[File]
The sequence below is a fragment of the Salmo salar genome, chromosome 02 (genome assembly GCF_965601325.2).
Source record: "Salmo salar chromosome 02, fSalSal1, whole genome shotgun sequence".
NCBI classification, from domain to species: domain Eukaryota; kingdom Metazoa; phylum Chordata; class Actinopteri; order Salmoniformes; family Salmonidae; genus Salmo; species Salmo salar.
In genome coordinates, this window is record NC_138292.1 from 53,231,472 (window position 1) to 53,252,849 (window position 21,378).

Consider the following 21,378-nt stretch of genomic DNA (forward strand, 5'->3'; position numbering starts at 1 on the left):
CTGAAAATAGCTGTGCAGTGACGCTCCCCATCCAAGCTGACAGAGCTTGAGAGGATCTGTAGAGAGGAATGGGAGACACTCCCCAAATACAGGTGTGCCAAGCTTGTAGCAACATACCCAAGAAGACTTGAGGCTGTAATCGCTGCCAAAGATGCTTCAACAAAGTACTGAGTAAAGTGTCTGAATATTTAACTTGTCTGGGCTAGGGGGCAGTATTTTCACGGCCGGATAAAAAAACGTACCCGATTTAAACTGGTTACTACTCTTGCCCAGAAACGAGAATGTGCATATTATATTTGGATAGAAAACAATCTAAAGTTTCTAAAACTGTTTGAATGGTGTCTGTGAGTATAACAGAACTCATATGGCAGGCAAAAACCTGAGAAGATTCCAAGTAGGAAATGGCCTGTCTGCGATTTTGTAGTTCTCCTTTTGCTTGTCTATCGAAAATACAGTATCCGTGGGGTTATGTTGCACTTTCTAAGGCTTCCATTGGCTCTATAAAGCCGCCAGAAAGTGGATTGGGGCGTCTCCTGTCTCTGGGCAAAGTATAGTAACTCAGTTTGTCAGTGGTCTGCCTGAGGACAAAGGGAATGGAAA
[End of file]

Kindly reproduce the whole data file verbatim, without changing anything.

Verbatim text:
The sequence below is a fragment of the Salmo salar genome, chromosome 02 (genome assembly GCF_965601325.2).
Source record: "Salmo salar chromosome 02, fSalSal1, whole genome shotgun sequence".
NCBI classification, from domain to species: domain Eukaryota; kingdom Metazoa; phylum Chordata; class Actinopteri; order Salmoniformes; family Salmonidae; genus Salmo; species Salmo salar.
In genome coordinates, this window is record NC_138292.1 from 53,231,472 (window position 1) to 53,252,849 (window position 21,378).

Consider the following 21,378-nt stretch of genomic DNA (forward strand, 5'->3'; position numbering starts at 1 on the left):
CTGAAAATAGCTGTGCAGTGACGCTCCCCATCCAAGCTGACAGAGCTTGAGAGGATCTGTAGAGAGGAATGGGAGACACTCCCCAAATACAGGTGTGCCAAGCTTGTAGCAACATACCCAAGAAGACTTGAGGCTGTAATCGCTGCCAAAGATGCTTCAACAAAGTACTGAGTAAAGTGTCTGAATATTTAACTTGTCTGGGCTAGGGGGCAGTATTTTCACGGCCGGATAAAAAAACGTACCCGATTTAAACTGGTTACTACTCTTGCCCAGAAACGAGAATGTGCATATTATATTTGGATAGAAAACAATCTAAAGTTTCTAAAACTGTTTGAATGGTGTCTGTGAGTATAACAGAACTCATATGGCAGGCAAAAACCTGAGAAGATTCCAAGTAGGAAATGGCCTGTCTGCGATTTTGTAGTTCTCCTTTTGCTTGTCTATCGAAAATACAGTATCCGTGGGGTTATGTTGCACTTTCTAAGGCTTCCATTGGCTCTATAAAGCCGCCAGAAAGTGGATTGGGGCGTCTCCTGTCTCTGGGCAAAGTATAGTAACTCAGTTTGTCAGTGGTCTGCCTGAGGACAAAGGGAATGGAAA